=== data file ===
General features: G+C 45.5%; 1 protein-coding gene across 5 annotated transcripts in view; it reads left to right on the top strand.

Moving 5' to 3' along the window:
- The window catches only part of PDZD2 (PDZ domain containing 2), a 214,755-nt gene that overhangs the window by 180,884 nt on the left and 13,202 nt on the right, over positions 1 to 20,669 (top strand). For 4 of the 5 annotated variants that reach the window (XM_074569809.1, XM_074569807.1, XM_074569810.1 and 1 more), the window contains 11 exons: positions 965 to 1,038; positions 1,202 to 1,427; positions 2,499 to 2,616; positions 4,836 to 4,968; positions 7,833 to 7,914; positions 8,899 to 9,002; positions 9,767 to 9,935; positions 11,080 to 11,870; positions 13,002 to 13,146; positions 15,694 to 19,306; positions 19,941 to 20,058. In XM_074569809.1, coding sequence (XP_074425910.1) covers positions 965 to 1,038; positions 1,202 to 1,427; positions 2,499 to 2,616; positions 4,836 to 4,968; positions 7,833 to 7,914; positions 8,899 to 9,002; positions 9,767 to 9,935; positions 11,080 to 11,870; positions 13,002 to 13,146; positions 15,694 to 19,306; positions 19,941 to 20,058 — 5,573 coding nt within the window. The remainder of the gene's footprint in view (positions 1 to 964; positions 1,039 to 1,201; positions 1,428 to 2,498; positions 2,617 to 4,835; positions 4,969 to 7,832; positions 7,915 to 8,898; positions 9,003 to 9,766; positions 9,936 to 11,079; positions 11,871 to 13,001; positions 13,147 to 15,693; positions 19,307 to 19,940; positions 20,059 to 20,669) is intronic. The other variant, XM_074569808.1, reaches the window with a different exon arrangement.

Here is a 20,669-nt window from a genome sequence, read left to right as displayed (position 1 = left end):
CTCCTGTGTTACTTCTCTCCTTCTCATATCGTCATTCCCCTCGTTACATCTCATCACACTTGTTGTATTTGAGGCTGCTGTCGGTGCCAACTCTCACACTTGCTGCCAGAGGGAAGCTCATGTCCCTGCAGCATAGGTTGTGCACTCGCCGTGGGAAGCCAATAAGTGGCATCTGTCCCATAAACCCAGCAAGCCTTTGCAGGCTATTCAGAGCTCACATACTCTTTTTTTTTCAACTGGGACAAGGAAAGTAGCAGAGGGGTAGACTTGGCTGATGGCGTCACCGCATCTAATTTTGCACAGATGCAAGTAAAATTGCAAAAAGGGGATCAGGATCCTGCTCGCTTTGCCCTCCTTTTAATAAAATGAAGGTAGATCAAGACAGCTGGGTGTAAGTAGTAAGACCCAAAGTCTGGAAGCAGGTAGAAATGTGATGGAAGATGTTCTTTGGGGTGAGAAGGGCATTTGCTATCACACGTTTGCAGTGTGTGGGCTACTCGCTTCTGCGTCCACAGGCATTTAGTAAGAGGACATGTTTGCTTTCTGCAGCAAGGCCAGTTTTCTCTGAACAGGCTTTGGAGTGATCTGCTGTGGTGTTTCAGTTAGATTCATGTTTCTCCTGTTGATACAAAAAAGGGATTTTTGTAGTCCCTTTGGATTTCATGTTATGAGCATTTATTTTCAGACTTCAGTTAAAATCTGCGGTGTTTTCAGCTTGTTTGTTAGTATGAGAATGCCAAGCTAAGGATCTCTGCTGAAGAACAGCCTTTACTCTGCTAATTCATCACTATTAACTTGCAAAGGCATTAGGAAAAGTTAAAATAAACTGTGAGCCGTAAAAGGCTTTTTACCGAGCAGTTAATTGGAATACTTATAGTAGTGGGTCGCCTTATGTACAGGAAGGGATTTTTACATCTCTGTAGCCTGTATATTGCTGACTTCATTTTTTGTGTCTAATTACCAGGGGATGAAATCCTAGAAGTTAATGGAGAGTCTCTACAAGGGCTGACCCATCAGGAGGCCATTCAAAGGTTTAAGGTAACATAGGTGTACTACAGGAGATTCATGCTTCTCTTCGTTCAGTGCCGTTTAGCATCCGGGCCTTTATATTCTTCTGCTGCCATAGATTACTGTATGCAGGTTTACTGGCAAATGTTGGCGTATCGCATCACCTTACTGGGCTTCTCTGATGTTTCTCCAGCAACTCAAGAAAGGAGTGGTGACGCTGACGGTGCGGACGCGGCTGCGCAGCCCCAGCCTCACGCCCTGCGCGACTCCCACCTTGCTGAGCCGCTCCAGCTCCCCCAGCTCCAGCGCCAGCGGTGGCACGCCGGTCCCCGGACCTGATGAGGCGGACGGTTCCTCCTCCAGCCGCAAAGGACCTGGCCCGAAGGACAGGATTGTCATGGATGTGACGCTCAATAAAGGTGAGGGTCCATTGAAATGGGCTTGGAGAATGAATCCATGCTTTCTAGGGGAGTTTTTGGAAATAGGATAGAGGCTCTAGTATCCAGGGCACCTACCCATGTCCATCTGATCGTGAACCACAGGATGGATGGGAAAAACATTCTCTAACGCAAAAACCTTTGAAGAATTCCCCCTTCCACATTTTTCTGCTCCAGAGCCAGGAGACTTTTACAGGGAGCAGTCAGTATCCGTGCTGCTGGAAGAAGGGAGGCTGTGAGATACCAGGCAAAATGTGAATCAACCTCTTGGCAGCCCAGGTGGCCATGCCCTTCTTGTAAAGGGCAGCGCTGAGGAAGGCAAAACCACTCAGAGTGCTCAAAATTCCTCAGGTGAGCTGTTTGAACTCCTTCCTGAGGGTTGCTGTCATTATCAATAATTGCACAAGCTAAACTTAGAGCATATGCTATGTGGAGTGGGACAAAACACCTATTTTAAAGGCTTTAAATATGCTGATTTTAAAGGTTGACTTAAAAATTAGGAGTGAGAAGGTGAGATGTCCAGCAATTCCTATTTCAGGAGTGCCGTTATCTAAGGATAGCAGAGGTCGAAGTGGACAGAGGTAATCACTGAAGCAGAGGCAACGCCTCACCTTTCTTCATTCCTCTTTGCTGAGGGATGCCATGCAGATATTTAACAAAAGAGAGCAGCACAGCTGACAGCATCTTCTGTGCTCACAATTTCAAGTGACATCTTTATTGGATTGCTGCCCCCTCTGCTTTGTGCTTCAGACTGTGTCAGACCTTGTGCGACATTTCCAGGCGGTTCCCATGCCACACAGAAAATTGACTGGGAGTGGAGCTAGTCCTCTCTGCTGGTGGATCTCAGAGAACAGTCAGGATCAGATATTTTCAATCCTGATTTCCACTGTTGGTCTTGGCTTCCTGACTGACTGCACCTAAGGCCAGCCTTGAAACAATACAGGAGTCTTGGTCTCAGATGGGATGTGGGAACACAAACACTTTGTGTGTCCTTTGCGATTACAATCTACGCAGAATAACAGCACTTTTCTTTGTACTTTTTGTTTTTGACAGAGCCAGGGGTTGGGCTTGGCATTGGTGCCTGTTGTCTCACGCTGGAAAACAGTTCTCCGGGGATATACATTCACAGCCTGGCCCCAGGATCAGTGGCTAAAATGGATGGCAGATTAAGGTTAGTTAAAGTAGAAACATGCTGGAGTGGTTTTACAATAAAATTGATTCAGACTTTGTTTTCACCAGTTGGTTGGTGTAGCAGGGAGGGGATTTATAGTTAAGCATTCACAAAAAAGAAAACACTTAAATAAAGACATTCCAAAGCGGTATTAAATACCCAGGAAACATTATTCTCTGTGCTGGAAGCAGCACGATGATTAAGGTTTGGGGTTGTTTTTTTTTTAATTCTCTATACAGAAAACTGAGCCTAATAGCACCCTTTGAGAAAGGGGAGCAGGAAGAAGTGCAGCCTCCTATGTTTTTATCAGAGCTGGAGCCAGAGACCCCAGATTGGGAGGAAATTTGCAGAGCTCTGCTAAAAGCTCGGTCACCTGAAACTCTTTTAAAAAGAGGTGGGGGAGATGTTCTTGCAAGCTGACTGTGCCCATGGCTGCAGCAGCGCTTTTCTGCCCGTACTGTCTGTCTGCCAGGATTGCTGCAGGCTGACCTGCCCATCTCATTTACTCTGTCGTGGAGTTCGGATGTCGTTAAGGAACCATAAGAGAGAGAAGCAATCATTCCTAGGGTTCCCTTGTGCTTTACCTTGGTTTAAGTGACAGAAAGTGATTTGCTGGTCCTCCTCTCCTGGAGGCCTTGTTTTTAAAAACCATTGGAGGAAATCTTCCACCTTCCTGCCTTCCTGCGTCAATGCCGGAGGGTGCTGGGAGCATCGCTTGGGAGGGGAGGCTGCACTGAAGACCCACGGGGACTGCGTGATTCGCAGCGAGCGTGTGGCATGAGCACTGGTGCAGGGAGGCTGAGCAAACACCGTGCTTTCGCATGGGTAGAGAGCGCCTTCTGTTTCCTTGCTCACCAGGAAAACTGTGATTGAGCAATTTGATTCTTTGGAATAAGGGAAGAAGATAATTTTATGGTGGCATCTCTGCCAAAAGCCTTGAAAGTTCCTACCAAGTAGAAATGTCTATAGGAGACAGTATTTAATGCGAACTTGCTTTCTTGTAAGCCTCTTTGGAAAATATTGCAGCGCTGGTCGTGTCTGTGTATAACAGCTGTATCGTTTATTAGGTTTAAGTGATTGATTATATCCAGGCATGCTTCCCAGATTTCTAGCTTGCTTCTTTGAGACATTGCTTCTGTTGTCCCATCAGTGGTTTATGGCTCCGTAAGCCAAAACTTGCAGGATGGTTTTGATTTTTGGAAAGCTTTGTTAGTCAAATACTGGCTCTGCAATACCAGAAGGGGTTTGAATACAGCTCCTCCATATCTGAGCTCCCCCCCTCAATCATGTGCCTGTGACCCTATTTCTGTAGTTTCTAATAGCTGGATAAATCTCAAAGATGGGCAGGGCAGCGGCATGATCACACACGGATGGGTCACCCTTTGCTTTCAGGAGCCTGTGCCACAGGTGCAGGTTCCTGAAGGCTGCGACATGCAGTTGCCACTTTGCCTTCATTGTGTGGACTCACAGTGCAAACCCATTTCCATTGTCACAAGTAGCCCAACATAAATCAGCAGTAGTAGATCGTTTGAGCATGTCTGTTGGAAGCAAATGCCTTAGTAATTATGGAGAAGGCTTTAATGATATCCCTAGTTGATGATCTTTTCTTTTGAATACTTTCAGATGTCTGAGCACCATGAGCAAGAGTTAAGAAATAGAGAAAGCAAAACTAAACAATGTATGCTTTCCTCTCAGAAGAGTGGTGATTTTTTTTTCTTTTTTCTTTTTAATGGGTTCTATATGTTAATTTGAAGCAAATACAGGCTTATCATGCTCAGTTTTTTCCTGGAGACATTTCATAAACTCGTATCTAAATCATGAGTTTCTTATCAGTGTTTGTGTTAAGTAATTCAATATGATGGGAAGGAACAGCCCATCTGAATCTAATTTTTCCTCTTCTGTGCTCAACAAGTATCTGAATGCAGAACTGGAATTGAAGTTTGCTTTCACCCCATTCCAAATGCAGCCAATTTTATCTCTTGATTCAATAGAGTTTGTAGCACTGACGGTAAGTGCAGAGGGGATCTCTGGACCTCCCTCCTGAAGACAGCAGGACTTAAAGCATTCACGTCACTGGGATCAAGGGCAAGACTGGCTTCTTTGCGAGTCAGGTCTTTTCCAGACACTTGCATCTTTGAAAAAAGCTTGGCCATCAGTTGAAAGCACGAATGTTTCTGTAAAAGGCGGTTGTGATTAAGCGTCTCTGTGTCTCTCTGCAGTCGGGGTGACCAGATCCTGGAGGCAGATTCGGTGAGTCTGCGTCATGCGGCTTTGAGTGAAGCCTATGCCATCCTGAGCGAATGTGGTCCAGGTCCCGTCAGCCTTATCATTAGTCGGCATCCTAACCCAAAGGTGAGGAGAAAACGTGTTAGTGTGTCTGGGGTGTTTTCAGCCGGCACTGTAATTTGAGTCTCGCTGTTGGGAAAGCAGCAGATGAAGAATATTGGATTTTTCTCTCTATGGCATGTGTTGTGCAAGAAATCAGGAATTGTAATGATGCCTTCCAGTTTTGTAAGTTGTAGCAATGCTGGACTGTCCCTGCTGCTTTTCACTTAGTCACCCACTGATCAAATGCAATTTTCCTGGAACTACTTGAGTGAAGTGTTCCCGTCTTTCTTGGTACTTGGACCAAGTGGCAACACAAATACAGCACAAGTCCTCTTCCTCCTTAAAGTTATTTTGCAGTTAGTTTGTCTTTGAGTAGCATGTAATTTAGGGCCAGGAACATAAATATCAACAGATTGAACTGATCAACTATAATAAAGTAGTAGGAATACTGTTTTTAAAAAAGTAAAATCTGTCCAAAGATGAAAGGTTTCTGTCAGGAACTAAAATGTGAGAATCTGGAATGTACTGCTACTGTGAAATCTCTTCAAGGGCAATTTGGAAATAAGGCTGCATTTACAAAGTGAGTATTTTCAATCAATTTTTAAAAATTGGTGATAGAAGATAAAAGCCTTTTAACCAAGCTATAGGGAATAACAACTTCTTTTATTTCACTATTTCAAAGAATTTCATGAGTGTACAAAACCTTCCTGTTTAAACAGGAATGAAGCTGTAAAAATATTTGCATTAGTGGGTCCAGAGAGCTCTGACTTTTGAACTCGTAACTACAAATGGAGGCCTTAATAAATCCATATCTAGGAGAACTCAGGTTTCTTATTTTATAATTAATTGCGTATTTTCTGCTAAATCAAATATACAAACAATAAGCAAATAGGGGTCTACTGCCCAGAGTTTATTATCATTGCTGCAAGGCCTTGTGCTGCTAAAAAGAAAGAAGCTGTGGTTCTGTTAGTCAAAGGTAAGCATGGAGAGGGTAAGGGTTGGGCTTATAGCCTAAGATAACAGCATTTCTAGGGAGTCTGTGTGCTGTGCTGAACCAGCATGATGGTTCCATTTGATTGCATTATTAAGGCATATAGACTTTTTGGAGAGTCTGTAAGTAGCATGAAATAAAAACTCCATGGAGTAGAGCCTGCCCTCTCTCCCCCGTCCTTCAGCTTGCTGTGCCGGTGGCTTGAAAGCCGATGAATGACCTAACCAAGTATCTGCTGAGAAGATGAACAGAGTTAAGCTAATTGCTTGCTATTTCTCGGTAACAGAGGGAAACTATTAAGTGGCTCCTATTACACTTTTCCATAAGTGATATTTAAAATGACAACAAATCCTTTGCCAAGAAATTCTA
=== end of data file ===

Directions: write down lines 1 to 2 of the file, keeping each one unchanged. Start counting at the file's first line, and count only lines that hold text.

General features: G+C 45.5%; 1 protein-coding gene across 5 annotated transcripts in view; it reads left to right on the top strand.

Moving 5' to 3' along the window: